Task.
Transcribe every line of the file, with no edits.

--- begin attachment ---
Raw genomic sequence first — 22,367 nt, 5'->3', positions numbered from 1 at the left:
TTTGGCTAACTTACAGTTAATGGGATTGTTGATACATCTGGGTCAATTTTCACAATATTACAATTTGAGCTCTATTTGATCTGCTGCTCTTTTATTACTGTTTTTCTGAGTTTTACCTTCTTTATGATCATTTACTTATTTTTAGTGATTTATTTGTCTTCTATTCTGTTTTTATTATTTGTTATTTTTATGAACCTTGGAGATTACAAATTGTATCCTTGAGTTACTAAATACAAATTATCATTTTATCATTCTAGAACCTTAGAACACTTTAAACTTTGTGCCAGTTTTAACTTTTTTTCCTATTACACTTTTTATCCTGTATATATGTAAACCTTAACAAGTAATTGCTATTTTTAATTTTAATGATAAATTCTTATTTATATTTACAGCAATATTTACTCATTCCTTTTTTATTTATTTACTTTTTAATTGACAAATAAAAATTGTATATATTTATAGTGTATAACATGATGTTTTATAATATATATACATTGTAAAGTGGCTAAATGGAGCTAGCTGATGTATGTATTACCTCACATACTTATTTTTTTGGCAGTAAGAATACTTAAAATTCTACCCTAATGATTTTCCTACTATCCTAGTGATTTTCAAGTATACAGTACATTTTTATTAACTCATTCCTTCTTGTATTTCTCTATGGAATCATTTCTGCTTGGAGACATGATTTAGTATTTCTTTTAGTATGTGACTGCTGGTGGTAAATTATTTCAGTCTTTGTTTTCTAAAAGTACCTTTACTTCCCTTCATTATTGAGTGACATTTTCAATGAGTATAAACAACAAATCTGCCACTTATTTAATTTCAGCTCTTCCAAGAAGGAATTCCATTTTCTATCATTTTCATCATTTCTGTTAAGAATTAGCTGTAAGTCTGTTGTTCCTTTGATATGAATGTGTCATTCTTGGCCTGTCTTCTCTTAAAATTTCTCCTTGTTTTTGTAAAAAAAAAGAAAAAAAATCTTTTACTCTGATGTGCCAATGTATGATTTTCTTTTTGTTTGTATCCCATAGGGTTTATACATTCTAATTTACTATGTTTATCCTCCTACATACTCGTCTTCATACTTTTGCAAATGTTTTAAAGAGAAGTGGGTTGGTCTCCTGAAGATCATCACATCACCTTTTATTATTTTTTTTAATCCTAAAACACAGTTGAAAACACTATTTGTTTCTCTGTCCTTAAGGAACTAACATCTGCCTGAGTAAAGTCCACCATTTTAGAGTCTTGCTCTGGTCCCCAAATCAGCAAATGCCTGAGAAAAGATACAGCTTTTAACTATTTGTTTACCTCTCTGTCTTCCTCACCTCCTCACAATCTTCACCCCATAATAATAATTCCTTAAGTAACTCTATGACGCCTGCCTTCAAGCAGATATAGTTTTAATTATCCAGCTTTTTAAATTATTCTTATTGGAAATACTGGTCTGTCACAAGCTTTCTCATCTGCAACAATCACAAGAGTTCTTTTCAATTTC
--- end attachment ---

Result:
Raw genomic sequence first — 22,367 nt, 5'->3', positions numbered from 1 at the left:
TTTGGCTAACTTACAGTTAATGGGATTGTTGATACATCTGGGTCAATTTTCACAATATTACAATTTGAGCTCTATTTGATCTGCTGCTCTTTTATTACTGTTTTTCTGAGTTTTACCTTCTTTATGATCATTTACTTATTTTTAGTGATTTATTTGTCTTCTATTCTGTTTTTATTATTTGTTATTTTTATGAACCTTGGAGATTACAAATTGTATCCTTGAGTTACTAAATACAAATTATCATTTTATCATTCTAGAACCTTAGAACACTTTAAACTTTGTGCCAGTTTTAACTTTTTTTCCTATTACACTTTTTATCCTGTATATATGTAAACCTTAACAAGTAATTGCTATTTTTAATTTTAATGATAAATTCTTATTTATATTTACAGCAATATTTACTCATTCCTTTTTTATTTATTTACTTTTTAATTGACAAATAAAAATTGTATATATTTATAGTGTATAACATGATGTTTTATAATATATATACATTGTAAAGTGGCTAAATGGAGCTAGCTGATGTATGTATTACCTCACATACTTATTTTTTTGGCAGTAAGAATACTTAAAATTCTACCCTAATGATTTTCCTACTATCCTAGTGATTTTCAAGTATACAGTACATTTTTATTAACTCATTCCTTCTTGTATTTCTCTATGGAATCATTTCTGCTTGGAGACATGATTTAGTATTTCTTTTAGTATGTGACTGCTGGTGGTAAATTATTTCAGTCTTTGTTTTCTAAAAGTACCTTTACTTCCCTTCATTATTGAGTGACATTTTCAATGAGTATAAACAACAAATCTGCCACTTATTTAATTTCAGCTCTTCCAAGAAGGAATTCCATTTTCTATCATTTTCATCATTTCTGTTAAGAATTAGCTGTAAGTCTGTTGTTCCTTTGATATGAATGTGTCATTCTTGGCCTGTCTTCTCTTAAAATTTCTCCTTGTTTTTGTAAAAAAAAAGAAAAAAAATCTTTTACTCTGATGTGCCAATGTATGATTTTCTTTTTGTTTGTATCCCATAGGGTTTATACATTCTAATTTACTATGTTTATCCTCCTACATACTCGTCTTCATACTTTTGCAAATGTTTTAAAGAGAAGTGGGTTGGTCTCCTGAAGATCATCACATCACCTTTTATTATTTTTTTTAATCCTAAAACACAGTTGAAAACACTATTTGTTTCTCTGTCCTTAAGGAACTAACATCTGCCTGAGTAAAGTCCACCATTTTAGAGTCTTGCTCTGGTCCCCAAATCAGCAAATGCCTGAGAAAAGATACAGCTTTTAACTATTTGTTTACCTCTCTGTCTTCCTCACCTCCTCACAATCTTCACCCCATAATAATAATTCCTTAAGTAACTCTATGACGCCTGCCTTCAAGCAGATATAGTTTTAATTATCCAGCTTTTTAAATTATTCTTATTGGAAATACTGGTCTGTCACAAGCTTTCTCATCTGCAACAATCACAAGAGTTCTTTTCAATTTC